Vertical Grid Layout

Different to the horizontal grid, the vertical gridding is not too obvious but still as important as the horizontal grid setup. In Concept Design models (2.5D), the vertical grid is generated on-the-fly based on the model settings such as building heights. You can change the settings for the vertical grid setup at any time. In Full 3D models the vertical grid is as fixed once you have created the model. The only way to change it is to convert the model down to a 2.5D model (and loose all the extra 3D information), change the grid settings and then re-convert it to 3D. In short, when creating a 3D model you should think of the vertical grid setup in detail BEFORE you start editing the model.

Concepts of Vertical Grids

For the 3D Main Model, ENVI-met allows two different types of vertical grids: an Equidistant Grid (A), where all grids, except the lowest five, have an identical vertical extension Δz, and a Telescoping Grid (B1,B2 and C) where the grid size expands with the height. The figure below shows the differences the different types.

Different Types of Vertical Grids in ENVI-met

Different concepts for organizing the vertical grid layout: (A): Equidistant Grid, (B): Telescoping grid and (C): Telescoping grid with no extension factor

Remember that the resolution of your grid (horizontal as well as vertical) should match with the objects you have in your model. For example, it does not make sense to look at a very complicated building structure with overhanging building parts and small differences in building heights and then use a 5 m vertical grid. All of your fine structures will be reduced to a few single blocks!

Grid Version A: Equidistant

The equidistant grid has the same spacing over all vertical layers. Only the lowest box is split in 5 sub-boxes with Δzs=0.2 Δz. In the Area Input file, you enter the Δz for the non-split boxes.
This grid should be used if the model domain is of limited height and the processes in all heights are nearly of the same interest.

Grid Version B1 and B2: Telescoping

The telescoping grid allows to cover much more height without running out of grid points. This grid should be used if the model domain has high objects (e.g. skyscrapers) that should be included, but the processes at the upper parts of the model are of less interest.
In the Area Input File you specify the grid size of the lowest grid box above surface (with is not split into sub-boxes) and the percentage of increase to the next box (extension factor s).

The vertical grid size $\Delta z$ of a box $k$ can be calculated with

$$ \Delta z(k) = \left[ \left( 1 \frac{s}{100} \right) \right]^{k-1} \cdot \Delta z_{start} $$

where $s$ is the extension factor given in percent and $\Delta z_{start}$ is the user-defined grid size of the first grid box above ground in case of B1. You can also specify a given height from where the telescoping should start ($z_T$ in B2 in the figure above). All z-layers below this level will be spaced with a constant $\Delta z_{start}$, above $z_T$ the telecoping will start as described before.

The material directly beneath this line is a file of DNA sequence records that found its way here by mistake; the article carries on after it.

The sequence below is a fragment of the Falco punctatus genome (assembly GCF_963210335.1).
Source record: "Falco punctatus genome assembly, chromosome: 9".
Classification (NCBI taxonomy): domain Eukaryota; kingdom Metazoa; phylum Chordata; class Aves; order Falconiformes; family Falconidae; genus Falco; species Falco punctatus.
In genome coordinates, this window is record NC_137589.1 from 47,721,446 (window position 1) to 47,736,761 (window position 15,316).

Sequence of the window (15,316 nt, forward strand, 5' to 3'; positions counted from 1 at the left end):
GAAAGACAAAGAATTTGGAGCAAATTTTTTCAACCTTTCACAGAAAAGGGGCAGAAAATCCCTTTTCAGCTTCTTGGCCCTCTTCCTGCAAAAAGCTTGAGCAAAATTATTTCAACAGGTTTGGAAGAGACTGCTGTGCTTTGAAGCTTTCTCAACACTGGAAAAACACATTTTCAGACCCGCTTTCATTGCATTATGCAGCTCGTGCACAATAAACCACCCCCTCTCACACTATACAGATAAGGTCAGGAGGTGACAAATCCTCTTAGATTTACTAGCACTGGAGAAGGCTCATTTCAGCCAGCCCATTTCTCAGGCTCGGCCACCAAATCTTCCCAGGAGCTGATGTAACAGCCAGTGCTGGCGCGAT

The maximum increase is 20% because otherwise the 1D Model which extends to 2500 m height from the top of the 3D model won't fit!

Grid Version C: Telescoping, but without Extending

Although grid C was generated with the telescoping grid method, it is the least telescoping grid available. To generate a vertical grid without splitting the lowest box into 5 sub-boxes, use the telescoping grid method with an extension factor of s=0 ! Alternatively, you can use method B2 and set zT to a very high level not reached in the model.

What about the 1D Model?

In the range from the surface up to the height of the 3D model, the vertical layers of the 1D and the 3D model are identical.
Above the height of the 3D model, ENVI-met uses 14 additional layers in the 1D model to reach the height of 2500 m (which is set constant). The vertical size of these grid boxes are smoothly increasing with the height. The increase factor is calculated with respect to the actual height of the 3D model top.

Troubles & Annoyances

ENVI-met cannot find a Good Vertical Spacing between the Top of the 3D Model and 2500 m

This problem can occur when ENVI-met cannot find a possibility to squeeze the remaining 14 grids between the top of the 3D model and the top of the 1D model at 2500 m according the internal rules.
As a result, the model top will not be exactly at 2500, but a bit above or below that level, depending on the possible solutions.
Note, that ENVI-met will not use smaller grid cell sizes for the 14 grids in the 1D model than used in the 3D model.
Also, ENVI-met always looks for a smooth transition between the vertical grid sizes!
Normally, this is not a real problem an the simulation should work fine. However, you should check, where the top of the 1D model exactly ended in your case (see output).

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